NEW YORK (Reuters) - While most Wall Street firms responded to the current credit crunch by cutting hundreds of fixed-income jobs, Cantor Fitzgerald LP Chief Executive Howard Lutnick said on Monday his firm is hiring debt salesmen and traders.
Cantor, one of the world’s largest bond brokerages, has been bulking up a debt trading business that currently has about 200 professionals. The closely held firm has been adding about five new sales and trading staff a week, Lutnick said at the Reuters Finance Summit in New York.
“We are looking for specialized people, people who have relationships with customers. We are hiring about five a week, so we are more popular now than most (firms),” he said.
Last week, for example, Cantor hired Dean Schultz of RBC Dain Rauscher RY.TO for its fixed-income sales and trading team. As part of the news announcement, Cantor's credit sales head, Larry Haag, posted his phone number and encouraged traders to contact him.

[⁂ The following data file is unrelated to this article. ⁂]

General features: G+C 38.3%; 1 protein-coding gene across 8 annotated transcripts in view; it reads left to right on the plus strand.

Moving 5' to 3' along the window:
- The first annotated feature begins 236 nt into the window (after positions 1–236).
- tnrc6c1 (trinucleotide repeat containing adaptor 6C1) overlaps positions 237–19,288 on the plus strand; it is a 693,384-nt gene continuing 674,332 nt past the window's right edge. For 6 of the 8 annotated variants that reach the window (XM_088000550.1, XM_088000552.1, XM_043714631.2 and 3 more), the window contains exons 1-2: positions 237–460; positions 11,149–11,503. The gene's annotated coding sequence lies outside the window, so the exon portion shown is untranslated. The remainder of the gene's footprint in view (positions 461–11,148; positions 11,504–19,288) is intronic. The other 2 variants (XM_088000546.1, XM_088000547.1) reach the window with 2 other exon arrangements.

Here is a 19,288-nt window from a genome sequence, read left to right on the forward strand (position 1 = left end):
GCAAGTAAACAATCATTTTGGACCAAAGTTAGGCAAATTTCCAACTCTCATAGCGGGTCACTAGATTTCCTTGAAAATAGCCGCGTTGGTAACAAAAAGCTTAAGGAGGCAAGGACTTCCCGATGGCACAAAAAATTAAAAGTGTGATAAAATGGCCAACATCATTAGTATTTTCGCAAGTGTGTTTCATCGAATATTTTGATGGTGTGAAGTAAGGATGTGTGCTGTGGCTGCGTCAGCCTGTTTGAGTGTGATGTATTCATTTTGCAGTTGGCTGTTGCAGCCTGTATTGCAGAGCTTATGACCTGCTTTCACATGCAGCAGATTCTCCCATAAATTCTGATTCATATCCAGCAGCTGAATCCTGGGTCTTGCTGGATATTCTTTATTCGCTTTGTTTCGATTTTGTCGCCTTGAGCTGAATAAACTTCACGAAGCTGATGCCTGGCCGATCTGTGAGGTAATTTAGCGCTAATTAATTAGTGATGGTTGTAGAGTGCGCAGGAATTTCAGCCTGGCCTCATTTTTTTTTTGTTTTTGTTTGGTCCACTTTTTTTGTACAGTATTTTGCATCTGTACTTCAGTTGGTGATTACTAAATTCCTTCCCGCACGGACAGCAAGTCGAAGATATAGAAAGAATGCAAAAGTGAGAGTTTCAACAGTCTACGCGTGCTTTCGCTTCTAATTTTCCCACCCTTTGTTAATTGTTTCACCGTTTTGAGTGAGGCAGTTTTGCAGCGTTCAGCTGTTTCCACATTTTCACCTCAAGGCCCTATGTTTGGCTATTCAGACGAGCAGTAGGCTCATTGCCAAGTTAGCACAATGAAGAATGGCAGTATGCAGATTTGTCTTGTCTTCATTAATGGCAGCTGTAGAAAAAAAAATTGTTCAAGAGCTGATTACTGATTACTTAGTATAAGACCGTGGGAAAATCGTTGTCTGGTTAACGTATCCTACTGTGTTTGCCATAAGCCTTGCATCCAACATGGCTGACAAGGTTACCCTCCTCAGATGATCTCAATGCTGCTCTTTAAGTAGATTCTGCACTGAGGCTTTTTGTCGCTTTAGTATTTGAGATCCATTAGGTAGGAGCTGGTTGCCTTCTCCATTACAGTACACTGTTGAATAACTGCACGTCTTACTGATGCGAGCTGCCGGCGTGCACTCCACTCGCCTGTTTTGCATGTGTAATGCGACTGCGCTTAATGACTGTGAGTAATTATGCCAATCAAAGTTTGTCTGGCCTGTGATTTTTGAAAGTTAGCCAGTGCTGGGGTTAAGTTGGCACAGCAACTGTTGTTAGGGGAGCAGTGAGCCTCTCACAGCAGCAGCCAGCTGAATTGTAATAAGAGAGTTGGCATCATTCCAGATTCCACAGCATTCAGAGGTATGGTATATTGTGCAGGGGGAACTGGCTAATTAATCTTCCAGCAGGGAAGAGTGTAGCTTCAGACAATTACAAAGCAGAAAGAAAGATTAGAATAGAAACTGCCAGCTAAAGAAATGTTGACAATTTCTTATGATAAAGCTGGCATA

A meltdown in mortgage markets over the summer has triggered a broader credit crunch that has slashed the value of asset-backed bonds, collateralized debt obligations and corporate buyout loans. The crunch has slowed the underwriting and trading of many kinds of debt
By the same token, it is also creating opportunities.
“Cantor Fitzgerald is building its debt capital markets, our credit business, because we know there are still customers -- hedge funds, pensions, small banks and institutions -- who will still buy paper,” Lutnick said. “As that paper gets cheaper, that paper is getting better and better and better.”
The goal, he said, was to create a debt markets business on par with the "super-regional" commercial banks such as Wachovia Corp WB.N -- much smaller than businesses managed by bulge bracket leaders like Goldman Sachs Group GS.N or Merrill Lynch & Co MER.N.
“The upheaval in the mortgage market makes trading mortgages a great business. Corporate bonds. Agencies. I mean, those are the key businesses for us,” Lutnick said.
Cantor also intends to structure debt securities and “repackage” mortgage assets for sale back into the market, he said.
On October 24 Lutnick took over running Cantor’s fixed-income business. He succeeded Irving Goldman, who departed the firm suddenly after four years amid reports that he had lost millions on proprietary trades.
Our Standards: The Thomson Reuters Trust Principles.